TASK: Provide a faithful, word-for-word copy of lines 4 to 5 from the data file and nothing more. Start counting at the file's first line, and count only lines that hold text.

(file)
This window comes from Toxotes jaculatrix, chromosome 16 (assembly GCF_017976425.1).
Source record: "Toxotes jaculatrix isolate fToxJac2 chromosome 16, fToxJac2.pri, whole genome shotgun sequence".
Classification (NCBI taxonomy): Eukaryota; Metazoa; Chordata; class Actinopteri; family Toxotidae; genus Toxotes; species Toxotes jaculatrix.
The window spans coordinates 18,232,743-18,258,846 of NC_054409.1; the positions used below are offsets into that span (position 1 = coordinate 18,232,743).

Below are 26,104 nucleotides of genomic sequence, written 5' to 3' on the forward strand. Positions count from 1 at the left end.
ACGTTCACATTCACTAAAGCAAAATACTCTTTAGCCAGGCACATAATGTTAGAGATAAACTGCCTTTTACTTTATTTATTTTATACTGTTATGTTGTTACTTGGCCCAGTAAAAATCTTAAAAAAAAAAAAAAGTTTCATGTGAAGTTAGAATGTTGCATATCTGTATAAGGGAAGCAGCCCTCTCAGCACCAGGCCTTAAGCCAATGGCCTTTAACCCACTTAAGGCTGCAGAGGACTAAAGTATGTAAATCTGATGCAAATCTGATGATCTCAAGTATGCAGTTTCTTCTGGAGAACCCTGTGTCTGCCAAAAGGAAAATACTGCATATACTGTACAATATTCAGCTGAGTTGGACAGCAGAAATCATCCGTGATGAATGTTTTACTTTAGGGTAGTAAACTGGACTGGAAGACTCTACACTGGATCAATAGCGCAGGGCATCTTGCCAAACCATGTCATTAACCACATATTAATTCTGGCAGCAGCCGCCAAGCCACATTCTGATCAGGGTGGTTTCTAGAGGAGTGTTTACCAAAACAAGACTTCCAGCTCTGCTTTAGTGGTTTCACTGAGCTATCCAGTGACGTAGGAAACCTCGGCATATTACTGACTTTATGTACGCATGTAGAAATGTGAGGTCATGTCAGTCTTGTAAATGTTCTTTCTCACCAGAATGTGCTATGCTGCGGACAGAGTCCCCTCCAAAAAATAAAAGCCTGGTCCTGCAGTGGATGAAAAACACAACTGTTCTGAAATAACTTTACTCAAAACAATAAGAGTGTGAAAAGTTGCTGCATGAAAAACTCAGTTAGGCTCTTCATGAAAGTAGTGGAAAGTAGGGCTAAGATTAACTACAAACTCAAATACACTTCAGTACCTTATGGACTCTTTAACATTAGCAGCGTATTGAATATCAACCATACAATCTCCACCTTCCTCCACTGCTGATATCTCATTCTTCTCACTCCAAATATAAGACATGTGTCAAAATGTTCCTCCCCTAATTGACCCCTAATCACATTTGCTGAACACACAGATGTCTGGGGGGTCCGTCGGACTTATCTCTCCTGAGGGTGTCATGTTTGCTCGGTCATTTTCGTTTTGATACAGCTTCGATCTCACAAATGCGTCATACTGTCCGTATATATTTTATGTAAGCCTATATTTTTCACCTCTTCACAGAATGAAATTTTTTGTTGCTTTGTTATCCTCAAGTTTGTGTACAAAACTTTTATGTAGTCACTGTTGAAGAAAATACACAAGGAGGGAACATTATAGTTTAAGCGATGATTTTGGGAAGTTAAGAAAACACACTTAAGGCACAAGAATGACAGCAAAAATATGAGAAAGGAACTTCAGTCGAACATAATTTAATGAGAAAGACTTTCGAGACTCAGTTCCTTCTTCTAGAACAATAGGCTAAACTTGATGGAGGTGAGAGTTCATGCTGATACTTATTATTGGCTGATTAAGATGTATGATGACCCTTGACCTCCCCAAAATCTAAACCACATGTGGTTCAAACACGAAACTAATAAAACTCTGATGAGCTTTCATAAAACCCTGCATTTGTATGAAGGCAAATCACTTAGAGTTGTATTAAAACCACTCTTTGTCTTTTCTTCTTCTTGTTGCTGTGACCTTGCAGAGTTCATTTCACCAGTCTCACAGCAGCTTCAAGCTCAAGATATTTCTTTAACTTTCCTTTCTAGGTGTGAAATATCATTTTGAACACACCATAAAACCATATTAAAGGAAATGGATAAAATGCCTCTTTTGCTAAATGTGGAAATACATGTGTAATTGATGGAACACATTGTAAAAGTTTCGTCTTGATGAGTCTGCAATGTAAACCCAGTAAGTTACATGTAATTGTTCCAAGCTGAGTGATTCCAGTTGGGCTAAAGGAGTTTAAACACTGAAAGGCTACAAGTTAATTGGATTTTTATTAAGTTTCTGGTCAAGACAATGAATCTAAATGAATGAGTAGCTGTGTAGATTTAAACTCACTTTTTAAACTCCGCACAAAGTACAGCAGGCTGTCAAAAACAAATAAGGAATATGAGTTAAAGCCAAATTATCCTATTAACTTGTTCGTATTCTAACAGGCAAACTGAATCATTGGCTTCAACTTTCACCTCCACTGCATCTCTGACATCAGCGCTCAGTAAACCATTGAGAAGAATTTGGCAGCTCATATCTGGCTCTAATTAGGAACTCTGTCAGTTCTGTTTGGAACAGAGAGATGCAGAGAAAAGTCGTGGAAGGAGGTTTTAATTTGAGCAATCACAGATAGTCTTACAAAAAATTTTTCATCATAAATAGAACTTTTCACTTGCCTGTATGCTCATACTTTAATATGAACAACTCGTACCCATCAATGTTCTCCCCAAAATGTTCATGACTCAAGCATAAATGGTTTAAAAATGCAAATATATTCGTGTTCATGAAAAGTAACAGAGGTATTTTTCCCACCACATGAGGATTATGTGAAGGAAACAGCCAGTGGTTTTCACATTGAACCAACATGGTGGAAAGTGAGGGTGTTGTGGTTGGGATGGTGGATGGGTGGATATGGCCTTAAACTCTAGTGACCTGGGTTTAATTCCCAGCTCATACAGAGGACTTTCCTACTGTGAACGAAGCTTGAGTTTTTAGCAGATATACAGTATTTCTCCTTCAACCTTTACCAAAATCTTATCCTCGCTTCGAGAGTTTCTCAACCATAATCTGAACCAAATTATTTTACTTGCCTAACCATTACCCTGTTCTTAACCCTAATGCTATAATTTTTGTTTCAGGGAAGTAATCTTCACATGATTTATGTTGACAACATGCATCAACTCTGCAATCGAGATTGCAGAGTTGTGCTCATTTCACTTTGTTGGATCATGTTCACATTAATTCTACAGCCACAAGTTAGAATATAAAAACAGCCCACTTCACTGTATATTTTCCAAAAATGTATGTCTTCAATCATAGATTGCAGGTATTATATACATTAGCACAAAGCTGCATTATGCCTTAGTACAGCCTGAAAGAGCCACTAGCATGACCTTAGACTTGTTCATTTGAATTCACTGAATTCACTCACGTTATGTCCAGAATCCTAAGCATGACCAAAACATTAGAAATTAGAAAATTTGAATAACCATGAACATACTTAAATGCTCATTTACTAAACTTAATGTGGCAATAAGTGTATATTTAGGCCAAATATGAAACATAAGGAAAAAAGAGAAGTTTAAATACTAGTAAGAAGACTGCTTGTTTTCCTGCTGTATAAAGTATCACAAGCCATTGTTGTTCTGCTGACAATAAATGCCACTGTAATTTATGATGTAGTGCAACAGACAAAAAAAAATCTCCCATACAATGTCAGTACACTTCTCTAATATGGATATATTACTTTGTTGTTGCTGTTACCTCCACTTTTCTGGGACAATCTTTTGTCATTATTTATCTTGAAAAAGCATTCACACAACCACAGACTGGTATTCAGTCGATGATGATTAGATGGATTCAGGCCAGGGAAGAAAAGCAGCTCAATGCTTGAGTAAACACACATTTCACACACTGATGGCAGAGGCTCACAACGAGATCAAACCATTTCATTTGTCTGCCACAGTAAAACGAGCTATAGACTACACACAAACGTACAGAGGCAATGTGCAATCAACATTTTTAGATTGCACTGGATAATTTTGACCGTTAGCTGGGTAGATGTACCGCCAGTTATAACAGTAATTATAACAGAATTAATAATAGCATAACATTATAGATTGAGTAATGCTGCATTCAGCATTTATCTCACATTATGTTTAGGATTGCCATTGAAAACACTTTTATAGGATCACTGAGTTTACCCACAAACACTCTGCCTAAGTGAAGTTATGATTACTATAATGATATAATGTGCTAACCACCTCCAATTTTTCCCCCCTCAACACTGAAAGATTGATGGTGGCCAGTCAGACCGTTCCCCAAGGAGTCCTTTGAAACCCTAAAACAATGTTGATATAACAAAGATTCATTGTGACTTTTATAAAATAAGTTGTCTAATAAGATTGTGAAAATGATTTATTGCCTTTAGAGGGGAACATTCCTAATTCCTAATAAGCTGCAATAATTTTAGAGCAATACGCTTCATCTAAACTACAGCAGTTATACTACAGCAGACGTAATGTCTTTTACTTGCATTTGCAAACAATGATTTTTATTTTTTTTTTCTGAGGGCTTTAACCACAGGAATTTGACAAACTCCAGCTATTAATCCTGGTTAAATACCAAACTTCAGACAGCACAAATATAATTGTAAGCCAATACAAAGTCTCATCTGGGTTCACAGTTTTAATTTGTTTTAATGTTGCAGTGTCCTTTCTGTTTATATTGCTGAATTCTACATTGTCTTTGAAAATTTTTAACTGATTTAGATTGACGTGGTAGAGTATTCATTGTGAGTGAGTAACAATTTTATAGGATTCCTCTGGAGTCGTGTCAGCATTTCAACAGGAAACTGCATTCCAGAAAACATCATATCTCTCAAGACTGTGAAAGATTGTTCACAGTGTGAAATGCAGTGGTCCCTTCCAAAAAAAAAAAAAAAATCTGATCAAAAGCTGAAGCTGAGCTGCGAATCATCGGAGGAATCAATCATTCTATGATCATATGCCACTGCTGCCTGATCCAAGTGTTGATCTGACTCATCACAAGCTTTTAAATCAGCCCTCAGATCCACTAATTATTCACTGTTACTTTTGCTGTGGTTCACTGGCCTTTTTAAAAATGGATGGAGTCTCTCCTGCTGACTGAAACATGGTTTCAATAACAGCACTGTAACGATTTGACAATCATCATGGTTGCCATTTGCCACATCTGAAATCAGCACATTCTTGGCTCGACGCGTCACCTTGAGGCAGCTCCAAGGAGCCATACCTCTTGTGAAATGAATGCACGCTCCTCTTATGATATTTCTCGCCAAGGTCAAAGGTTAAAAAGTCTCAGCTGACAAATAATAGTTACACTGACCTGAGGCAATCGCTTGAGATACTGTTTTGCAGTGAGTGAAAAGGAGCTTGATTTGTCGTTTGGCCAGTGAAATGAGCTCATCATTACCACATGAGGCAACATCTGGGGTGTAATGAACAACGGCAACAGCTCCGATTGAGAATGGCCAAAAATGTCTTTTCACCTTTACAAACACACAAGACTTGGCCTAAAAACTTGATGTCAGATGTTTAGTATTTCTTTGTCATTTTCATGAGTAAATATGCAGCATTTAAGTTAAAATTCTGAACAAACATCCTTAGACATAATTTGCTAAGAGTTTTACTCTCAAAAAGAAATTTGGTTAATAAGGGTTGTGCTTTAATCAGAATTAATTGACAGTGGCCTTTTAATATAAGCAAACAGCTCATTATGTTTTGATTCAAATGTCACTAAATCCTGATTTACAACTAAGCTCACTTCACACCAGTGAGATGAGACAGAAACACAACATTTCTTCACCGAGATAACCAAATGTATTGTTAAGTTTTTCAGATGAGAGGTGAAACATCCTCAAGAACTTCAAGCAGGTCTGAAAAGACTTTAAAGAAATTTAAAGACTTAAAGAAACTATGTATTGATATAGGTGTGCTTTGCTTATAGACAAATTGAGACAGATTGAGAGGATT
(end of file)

The window spans coordinates 18,232,743-18,258,846 of NC_054409.1; the positions used below are offsets into that span (position 1 = coordinate 18,232,743).

Below are 26,104 nucleotides of genomic sequence, written 5' to 3' on the forward strand. Positions count from 1 at the left end.